Reversible contraceptive use high among Aboriginal women in Western desert
Researchers from The University of Western Australia have documented a high use of long-acting reversible contraceptives (LARCs) among Aboriginal women in WA's Western Desert region.
LARC methods are considered best practice in the medical industry due to their reliability and low rate of side effects, however the uptake of LARC methods in Australia has lagged behind other countries.
Lead UWA researcher Dr Emma Griffiths from the Rural Clinical School of Western Australia and Kimberley Aboriginal Medical Services Ltd completed the study between 2014 and 2015, using prescription data from medical records and face-to-face interviews with women in the Western Desert communities.
Of the 566 Aboriginal women who participated, 34 per cent had used contraception between 1 November 2010 to 1 September 2014, and of those with current contraception at the census date, 77 per cent were using the etonogestrel implant (a form of LARC).
Continuation rates for use of the etonogestrel implant were 87 per cent after one year, 72 per cent after two years and 51 percent after 3 years, which are high rates compared to other studies of LARC use across Australia and internationally.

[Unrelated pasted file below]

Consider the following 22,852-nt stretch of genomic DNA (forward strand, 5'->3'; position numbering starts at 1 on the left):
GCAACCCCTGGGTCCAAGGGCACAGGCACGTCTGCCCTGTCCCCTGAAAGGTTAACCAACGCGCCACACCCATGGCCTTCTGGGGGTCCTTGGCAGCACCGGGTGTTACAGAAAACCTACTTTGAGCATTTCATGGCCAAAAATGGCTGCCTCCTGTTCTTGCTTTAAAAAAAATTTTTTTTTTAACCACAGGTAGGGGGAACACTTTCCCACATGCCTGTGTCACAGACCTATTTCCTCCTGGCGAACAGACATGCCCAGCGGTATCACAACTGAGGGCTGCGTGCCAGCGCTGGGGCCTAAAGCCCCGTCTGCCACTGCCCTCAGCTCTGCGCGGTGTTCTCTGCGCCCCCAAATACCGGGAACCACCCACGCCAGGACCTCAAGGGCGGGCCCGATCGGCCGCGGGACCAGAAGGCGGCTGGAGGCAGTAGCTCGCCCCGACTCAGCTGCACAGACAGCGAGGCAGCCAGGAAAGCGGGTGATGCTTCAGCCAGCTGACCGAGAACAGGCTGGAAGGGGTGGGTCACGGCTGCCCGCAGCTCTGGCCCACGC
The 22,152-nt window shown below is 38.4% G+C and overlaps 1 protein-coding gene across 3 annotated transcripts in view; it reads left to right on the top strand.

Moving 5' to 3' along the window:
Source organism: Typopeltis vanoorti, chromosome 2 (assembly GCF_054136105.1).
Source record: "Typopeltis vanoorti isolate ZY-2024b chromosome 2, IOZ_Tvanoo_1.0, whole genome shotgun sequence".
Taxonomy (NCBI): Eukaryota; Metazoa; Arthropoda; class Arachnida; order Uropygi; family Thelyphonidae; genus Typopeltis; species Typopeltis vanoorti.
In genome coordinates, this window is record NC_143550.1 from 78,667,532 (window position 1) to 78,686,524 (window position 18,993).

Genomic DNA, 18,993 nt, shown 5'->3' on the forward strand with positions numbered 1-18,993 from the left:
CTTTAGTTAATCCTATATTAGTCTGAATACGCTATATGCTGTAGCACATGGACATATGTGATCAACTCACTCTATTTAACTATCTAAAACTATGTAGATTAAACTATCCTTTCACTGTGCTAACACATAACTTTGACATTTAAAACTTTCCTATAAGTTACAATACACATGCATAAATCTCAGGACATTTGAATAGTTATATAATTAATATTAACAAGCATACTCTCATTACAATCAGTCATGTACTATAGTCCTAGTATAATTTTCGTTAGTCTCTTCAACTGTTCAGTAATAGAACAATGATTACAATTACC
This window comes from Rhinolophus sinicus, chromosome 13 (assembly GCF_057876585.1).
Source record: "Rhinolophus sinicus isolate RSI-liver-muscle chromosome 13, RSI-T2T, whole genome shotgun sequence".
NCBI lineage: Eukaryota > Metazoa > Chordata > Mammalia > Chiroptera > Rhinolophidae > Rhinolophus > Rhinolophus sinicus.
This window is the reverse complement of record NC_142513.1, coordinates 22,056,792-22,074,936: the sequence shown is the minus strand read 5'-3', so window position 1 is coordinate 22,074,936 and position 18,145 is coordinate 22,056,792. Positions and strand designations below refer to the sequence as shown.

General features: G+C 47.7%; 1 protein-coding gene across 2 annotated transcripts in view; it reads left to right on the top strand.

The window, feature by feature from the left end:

Dr Griffiths said the high uptake of the etonogestrel implant in the region was likely due to both the long-term presence of a dedicated sexual health coordinator to provide counselling and referrals, and an approach to sexual health that prioritised community engagement, continuity of care and integrated health promotion.
She said that while the research provided new insights into sexual and reproductive service delivery, more work needed to be done to support the sexual and reproductive health of women in Aboriginal and Torres Strait Islander communities.
"Only one-fifth of women in the participating communities had a current method of contraception documented, compared to the two-thirds of all Australian women aged 18-49 years using contraception in 1998," she said.
"This indicates possible ongoing unmet contraceptive needs. The women interviewed identified the need for young people to be healthy and old enough when becoming pregnant. They also said that dealing with partner pressure to cease contraception was an important issue to address."
Dr Griffiths said she believed the findings showed a positive result from their approach to sexual and reproductive health service delivery.